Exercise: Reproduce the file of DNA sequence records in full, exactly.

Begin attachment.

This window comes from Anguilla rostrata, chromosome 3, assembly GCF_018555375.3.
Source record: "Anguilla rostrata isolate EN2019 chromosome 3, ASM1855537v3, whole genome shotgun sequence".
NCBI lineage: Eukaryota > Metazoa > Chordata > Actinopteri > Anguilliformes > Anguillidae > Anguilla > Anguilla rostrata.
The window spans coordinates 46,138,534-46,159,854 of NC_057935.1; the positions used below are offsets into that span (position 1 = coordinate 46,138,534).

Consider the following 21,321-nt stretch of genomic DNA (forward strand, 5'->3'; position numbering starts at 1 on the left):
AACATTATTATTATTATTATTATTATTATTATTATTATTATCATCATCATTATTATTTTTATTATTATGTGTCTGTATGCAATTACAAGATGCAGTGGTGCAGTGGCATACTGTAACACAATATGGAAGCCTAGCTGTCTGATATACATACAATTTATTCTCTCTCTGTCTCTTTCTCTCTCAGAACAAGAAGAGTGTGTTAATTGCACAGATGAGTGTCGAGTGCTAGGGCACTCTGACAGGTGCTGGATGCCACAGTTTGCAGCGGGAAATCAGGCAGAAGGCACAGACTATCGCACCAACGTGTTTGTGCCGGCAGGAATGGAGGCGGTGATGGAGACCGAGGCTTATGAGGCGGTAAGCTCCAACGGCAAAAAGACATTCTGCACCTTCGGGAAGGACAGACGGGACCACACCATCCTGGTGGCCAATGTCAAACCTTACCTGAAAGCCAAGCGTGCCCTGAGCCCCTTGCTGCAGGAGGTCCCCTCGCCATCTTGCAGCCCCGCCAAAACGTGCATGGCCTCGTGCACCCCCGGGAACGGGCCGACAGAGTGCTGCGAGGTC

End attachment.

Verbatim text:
This window comes from Anguilla rostrata, chromosome 3, assembly GCF_018555375.3.
Source record: "Anguilla rostrata isolate EN2019 chromosome 3, ASM1855537v3, whole genome shotgun sequence".
NCBI lineage: Eukaryota > Metazoa > Chordata > Actinopteri > Anguilliformes > Anguillidae > Anguilla > Anguilla rostrata.
The window spans coordinates 46,138,534-46,159,854 of NC_057935.1; the positions used below are offsets into that span (position 1 = coordinate 46,138,534).

Consider the following 21,321-nt stretch of genomic DNA (forward strand, 5'->3'; position numbering starts at 1 on the left):
AACATTATTATTATTATTATTATTATTATTATTATTATTATCATCATCATTATTATTTTTATTATTATGTGTCTGTATGCAATTACAAGATGCAGTGGTGCAGTGGCATACTGTAACACAATATGGAAGCCTAGCTGTCTGATATACATACAATTTATTCTCTCTCTGTCTCTTTCTCTCTCAGAACAAGAAGAGTGTGTTAATTGCACAGATGAGTGTCGAGTGCTAGGGCACTCTGACAGGTGCTGGATGCCACAGTTTGCAGCGGGAAATCAGGCAGAAGGCACAGACTATCGCACCAACGTGTTTGTGCCGGCAGGAATGGAGGCGGTGATGGAGACCGAGGCTTATGAGGCGGTAAGCTCCAACGGCAAAAAGACATTCTGCACCTTCGGGAAGGACAGACGGGACCACACCATCCTGGTGGCCAATGTCAAACCTTACCTGAAAGCCAAGCGTGCCCTGAGCCCCTTGCTGCAGGAGGTCCCCTCGCCATCTTGCAGCCCCGCCAAAACGTGCATGGCCTCGTGCACCCCCGGGAACGGGCCGACAGAGTGCTGCGAGGTC